We visited Houston’s most terrifying building

Spaghetti Ware is known to be haunted by the spirit of a woman

Houstonians, are you looking for a more spooky dining experience this Halloween season? Go visit the Spaghetti Ware on Commerce Street! But beware, it’s also one of America’s most haunted buildings.

Despite my low tolerance for all things scary, the Halloween season gave me the courage to visit the famed restaurant. I did bring a friend though; safety in numbers, right?

The spider webs and other seasonal Halloween decor, in combination with the Warehouse’s typical vintage look, created an air of peculiarity. The main vintage features are the huge hand-carved staircase from a castle in England, a 1900’s Houston Avenue trolley car, and a chandelier from New York’s Penn Station.

The Desel-Boettcher Warehouse, the restaurant’s home, was built in the early 1900’s, and it served as a produce warehouse and storehouse for the Southern Pacific Railroad dating back to 1903. At more than a hundred years old, the building also housed by a pharmaceutical company, and an employee and his wife are the ones said to haunt the building.

While there seem to several variations to the story of how they came to haunt – as always with these kinds of tales – the shortened version goes like this:

The wife was making her husband’s favorite meal, spaghetti with meatballs, and she began to worry when it got late and her husband was still not home. She heard something come through the front door and saw a shadowy figure go down the hallway. When she called out, there was no response from her “husband.” She immediately got dressed and went to see if he was still at work. Upon arriving to the warehouse, there was a crowd pointing and whispering about a tragic accident. The wife discovered her husband had fallen down the elevator shaft, breaking his neck instantly. No one saw her much after the funeral, and a year later, she was found dead at a relative’s. However, there was no evidence for foul play, and it was thought she died of a broken heart.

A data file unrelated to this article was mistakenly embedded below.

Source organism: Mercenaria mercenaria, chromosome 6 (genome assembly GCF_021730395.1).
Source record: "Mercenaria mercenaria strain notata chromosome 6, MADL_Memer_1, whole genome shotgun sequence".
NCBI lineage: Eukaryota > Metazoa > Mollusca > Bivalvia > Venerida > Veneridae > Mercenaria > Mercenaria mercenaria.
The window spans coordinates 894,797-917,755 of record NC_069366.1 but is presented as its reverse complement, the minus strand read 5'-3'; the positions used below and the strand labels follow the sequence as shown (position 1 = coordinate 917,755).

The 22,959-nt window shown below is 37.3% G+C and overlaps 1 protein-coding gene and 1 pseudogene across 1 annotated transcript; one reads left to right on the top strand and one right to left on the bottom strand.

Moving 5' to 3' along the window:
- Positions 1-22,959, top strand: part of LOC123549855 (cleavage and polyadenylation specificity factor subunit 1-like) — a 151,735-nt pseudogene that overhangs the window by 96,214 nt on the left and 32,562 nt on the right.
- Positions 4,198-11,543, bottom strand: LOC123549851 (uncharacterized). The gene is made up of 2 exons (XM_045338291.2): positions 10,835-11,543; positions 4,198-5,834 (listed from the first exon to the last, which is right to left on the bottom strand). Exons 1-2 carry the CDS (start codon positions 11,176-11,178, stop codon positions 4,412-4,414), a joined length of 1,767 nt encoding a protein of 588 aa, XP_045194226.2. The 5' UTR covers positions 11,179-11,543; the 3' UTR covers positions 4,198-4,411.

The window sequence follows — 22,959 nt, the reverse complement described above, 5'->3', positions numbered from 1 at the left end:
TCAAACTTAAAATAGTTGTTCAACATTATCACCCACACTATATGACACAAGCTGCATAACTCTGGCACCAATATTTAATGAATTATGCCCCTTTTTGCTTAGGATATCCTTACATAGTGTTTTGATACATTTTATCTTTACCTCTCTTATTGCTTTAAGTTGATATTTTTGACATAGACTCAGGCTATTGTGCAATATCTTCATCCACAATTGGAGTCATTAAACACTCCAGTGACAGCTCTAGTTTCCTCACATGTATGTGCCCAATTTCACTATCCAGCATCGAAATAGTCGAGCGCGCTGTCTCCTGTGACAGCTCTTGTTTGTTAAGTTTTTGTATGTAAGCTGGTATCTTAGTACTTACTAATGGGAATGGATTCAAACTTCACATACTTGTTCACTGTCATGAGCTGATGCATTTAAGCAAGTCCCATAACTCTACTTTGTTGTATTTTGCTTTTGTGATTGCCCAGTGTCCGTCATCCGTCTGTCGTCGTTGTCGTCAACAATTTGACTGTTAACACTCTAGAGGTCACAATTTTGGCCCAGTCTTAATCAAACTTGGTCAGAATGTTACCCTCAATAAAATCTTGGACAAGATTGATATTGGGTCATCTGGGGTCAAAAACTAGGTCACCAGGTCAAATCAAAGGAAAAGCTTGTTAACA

Some say it is only the wife, not the husband, who haunts the warehouse. It is also said the building is haunted by a small child, who may or may not be the one locking and unlocking stalls in the men’s bathroom. Mine and my friend’s waiter, David, told us this and about what goes on in the building.

“I’ve gone down to the basement and seen boxes move on their own. We’ve seen plates fly across the room like they were flung across by someone, but no one’s there. Crazy things like that happen around here.

“We have surveillance cameras. Another employee and I were watching them one night, and we saw a blur across the window. We were freaked out.

“The strangest things that has ever happened here was when we had a flood a year ago. The basement was destroyed, and we had to clean up everything. The next morning, all the chairs and tables were stacked in one corner, and there was a huge mess. No signs of breaking and entering though.

“I’ve tried to rationalize most of it. The chairs along this wall vibrate. Just random ones, not all the table’s chair. There’s a huge fan down [in the basement] that I thought could be the source, but that wouldn’t explain when two chairs next to each aren’t both vibrating.”

My friend and I also got permission to explore the second floor, where most of the haunting are suggested to happen. With the lights turned out, it gives you chills when wondering whether or not the ghosts are lurking behind you, ready to give you tricks rather than treats. The mentioned elevator shaft was supposed to be located in the back of the second floor.

Believer or not, go visit the Spaghetti Warehouse by dining in for yourself (the food is excellent), and you can asked to be seated where it’s haunted! Or you can stop by on Houston’s Ghost Tour. Learn more about Houston hauntings and find really spooky things to do this Halloween.

Unfortunately, I ducked out after an employee got me on a practical joking, whispering a little “Whooooooo.” While I could get over it, the dimly-lit and empty second floor gave me the chills. It was very different from the downstairs dining area, where at least employees and customers could be witnesses to any spooky events. I even almost forgot the restaurant was supposed to be haunted while in the dining area. Despite getting scared by the second floor, I fully support anyone visiting the Warehouse, and if you dine there, make sure to ask the waiter what encounter they have had with the ghosts.

Have a Happy Hollow’s Eve, Houston!

University of Houston